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Tom Swift and His Airship (Classic Reprint) Paperback – August 13, 2012


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Editorial Reviews

From the Publisher

This book is a large print version using a minimum of 16 point type in a 6 by 9 inch size and perfect bound - a paperback. As with all Quiet Vision print books, it use a high grade, acid free paper for long life. --This text refers to an out of print or unavailable edition of this title.
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Product Details

  • Paperback: 226 pages
  • Publisher: Forgotten Books (August 13, 2012)
  • Language: English
  • ISBN-10: 1440046042
  • ISBN-13: 978-1440046049
  • Product Dimensions: 6 x 0.5 x 9 inches
  • Shipping Weight: 14.2 ounces (View shipping rates and policies)
  • Average Customer Review: 3.9 out of 5 stars  See all reviews (15 customer reviews)
  • Amazon Best Sellers Rank: #6,052,237 in Books (See Top 100 in Books)

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Customer Reviews

3.9 out of 5 stars
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Most Helpful Customer Reviews

25 of 25 people found the following review helpful By A Customer on December 9, 1998
Format: Hardcover
This book was originally released in about 1910. The Airship is a kind of dirigible. Remember, this is before the Wright Brothers' flight. Old as these books are, they are full of thrilling adventures and most engaging characters. Huge numbers of these books were sold, partly because they are gripping and well done. In this book, Tom's souped up zepplin helps him and his friends to escape trumped up, false charges for a bank robbery-- actually committed by others. Tom also meets a sweetie girl-friend when his dirigible temporarily goes out of control and crashes into the roof of her school! The characters are a real treat! Fun, odd, colorful, and wonderfully drawn. Great gift for a young person. I believe this is a handsome facsimile of the 1910 edition.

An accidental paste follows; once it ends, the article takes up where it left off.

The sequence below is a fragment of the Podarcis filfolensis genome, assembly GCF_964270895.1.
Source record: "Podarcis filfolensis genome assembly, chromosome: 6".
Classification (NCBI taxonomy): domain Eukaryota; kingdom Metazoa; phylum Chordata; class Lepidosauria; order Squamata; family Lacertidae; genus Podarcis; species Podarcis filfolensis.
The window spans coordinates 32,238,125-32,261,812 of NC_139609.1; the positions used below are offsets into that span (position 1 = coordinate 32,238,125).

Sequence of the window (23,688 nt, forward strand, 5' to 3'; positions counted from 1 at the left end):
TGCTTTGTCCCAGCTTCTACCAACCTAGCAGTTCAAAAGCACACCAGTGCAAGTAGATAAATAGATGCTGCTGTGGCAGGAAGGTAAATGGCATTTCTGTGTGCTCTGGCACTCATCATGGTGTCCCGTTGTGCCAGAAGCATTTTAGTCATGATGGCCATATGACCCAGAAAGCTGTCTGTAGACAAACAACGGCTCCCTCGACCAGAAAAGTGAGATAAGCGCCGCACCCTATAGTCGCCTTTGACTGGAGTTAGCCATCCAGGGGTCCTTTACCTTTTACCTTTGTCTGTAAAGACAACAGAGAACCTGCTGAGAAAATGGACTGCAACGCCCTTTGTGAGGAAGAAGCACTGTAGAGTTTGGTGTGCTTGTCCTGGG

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6 of 6 people found the following review helpful By Amazon Customer on November 9, 2000
Format: Paperback
I just finished this book this morning. I think the wonderful thing about this book is getting a perspective on people's views of technology in another time. One of my favorite glimpses was when Mr Sharp told Tom that someday these blimp-like airships would be everywhere. I think we have yet to see a mass market on blimps. Also, when the sherrif gets to ride in the Red Cloud, he wonders at the fact that he hadn't even ridden in a car before, and now he was riding in an airship. Imagine a sherrif who spent his life never driving or even riding a car. The other fun thing about this sort of book is the dialogue. I can't remember some of the better lines, but I smiled several times pondering the meaning of some old cliches, or tough fighting one-liners that no longer sound tough. Read it. You'll see.
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4 of 5 people found the following review helpful By Henry Cate III on April 7, 2007
Format: Paperback
As a child one of the first set of stories I read were The Black Stallion books. Fairly quickly I started working my way through Hardy Boy stories, and then started reading Science Fiction with the Tom Swift Jr. series. Tom Swift Jr. was a young scientist who had great adventures, like the Hardy Boys, but he had cool gadgets. In the first book Tom Swift Jr. builds a flying plane which had three levels, and carried a smaller plane and helicopter which could be launched out of the back of the big plane, while in flight.

It was a decade or two later that I learned the reason he was called Tom Swift Jr. was because there were a set of stories about his father, Tom Swift Sr. The original Tom Swift books were written in the early 1900s. The first one was published in 1910 - Tom Swift and His Motor Cycle.